The capacity to recognize and understand emotions is one of the most important abilities that one learns in life. This skill matures in the early years and is practiced throughout our lives. Understanding emotions allows us to engage in successful social interactions – such as empathizing with others – but also helps us to regulate our own emotions and behaviors. In almost everything we do, we must attend to our own and others’ emotions.
When does our understanding of emotions start?
Research suggests that emotions are something we become attune to as early as the first few months of life! At three months, infants can differentiate smiling from frowning faces, and at five months, they can distinguish between happy and sad vocalizations. By the time they reach their toddler years, children begin to recognize and label basic emotions, such as happiness, sadness, anger, and fear. By four, children understand that emotions can be affected by external causes. For example, they understand that someone who gets their favorite dessert would be happy. As they age, children begin to conceptualize that someone’s emotions can depend on their internal desires and beliefs, and they understand that someone can show mixed emotions towards one situation. This conceptualization of emotions advances progressively throughout their development, with the mastery of some emotions (happy, sad) before others (surprise, fear).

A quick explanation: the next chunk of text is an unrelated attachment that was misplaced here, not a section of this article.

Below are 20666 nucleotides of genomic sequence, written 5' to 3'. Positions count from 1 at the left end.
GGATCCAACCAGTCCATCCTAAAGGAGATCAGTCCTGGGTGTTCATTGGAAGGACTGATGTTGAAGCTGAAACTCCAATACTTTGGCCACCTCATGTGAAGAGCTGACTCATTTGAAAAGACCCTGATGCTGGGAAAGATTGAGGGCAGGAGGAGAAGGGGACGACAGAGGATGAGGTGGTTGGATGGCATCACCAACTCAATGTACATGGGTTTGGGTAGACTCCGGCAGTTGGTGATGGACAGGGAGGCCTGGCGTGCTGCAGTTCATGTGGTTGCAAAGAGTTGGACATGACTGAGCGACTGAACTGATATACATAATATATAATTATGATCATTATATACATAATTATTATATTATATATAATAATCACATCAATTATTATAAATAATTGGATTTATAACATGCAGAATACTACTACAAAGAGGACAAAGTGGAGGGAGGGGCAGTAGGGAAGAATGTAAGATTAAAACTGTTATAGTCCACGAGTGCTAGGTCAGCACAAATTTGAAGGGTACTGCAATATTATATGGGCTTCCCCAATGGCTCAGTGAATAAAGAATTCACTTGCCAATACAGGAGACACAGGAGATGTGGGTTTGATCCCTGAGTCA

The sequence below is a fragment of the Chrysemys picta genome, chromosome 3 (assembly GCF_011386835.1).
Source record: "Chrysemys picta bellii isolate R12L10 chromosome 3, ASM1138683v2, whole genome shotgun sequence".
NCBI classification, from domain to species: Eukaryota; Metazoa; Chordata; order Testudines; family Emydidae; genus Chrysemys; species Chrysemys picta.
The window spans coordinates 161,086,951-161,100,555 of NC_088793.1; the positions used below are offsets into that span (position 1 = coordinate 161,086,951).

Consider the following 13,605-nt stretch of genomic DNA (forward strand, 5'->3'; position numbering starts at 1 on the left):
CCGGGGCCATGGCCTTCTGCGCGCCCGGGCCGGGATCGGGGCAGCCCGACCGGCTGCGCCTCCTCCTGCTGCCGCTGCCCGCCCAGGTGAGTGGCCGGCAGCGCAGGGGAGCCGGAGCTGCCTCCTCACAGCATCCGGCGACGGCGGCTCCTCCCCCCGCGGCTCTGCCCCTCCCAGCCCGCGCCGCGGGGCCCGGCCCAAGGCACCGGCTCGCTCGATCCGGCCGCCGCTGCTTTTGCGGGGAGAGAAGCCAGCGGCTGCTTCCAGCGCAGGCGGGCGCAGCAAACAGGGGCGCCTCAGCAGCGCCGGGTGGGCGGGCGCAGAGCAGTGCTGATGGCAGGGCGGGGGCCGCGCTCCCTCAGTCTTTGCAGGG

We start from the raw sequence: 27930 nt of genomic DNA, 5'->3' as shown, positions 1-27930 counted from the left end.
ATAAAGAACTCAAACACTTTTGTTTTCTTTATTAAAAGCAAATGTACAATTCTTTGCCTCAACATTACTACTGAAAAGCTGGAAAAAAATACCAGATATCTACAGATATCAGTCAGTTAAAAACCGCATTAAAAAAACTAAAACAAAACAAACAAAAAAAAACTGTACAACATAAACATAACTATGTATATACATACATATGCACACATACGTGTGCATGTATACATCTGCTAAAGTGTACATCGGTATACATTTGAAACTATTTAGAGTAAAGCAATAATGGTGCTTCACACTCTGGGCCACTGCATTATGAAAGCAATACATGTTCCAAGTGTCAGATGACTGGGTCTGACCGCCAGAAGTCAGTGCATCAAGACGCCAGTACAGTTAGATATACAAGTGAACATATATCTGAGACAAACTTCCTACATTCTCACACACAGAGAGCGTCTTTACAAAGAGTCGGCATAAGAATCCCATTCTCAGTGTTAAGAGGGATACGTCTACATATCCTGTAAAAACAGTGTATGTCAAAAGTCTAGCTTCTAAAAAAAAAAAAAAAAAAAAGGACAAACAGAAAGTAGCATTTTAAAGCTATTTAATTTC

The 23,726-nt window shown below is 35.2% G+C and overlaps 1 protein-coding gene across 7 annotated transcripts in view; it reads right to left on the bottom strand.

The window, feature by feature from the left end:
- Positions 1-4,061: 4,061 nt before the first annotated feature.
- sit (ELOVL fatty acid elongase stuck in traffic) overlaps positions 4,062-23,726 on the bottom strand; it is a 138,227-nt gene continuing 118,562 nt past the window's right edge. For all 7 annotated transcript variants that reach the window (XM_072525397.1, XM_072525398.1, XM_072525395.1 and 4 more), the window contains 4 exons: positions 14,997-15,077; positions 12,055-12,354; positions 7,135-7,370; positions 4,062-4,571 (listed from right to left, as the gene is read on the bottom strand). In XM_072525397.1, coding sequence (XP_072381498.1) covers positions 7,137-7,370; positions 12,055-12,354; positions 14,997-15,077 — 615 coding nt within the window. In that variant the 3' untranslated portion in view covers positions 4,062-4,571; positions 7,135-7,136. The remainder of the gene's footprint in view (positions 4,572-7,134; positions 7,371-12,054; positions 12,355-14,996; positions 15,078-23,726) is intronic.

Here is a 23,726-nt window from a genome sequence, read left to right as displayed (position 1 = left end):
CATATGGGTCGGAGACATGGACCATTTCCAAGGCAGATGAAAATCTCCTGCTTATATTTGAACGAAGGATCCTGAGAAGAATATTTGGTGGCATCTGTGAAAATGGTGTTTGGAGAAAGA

How do children infer emotions?
There are two leading theories that describe how children infer others’ emotions: by relying on memorized scripts and considering others’ mental states.
Scripts are knowledge structures which consists of sequences of concrete events that allow people to follow common social conventions. For example, you might have a script for a child’s birthday party that guides your behaviours: you show up to the party with a present, you play games, you sing to the birthday child, they blow out their candles, you eat cake, birthday child opens presents, and you get a party favour when you leave. With emotions, children come to learn various scripts and the emotions that accompany them. For example, your child might learn the script that people are happy when they open presents. So, the next time they see someone opening a present, they might infer that the person is happy.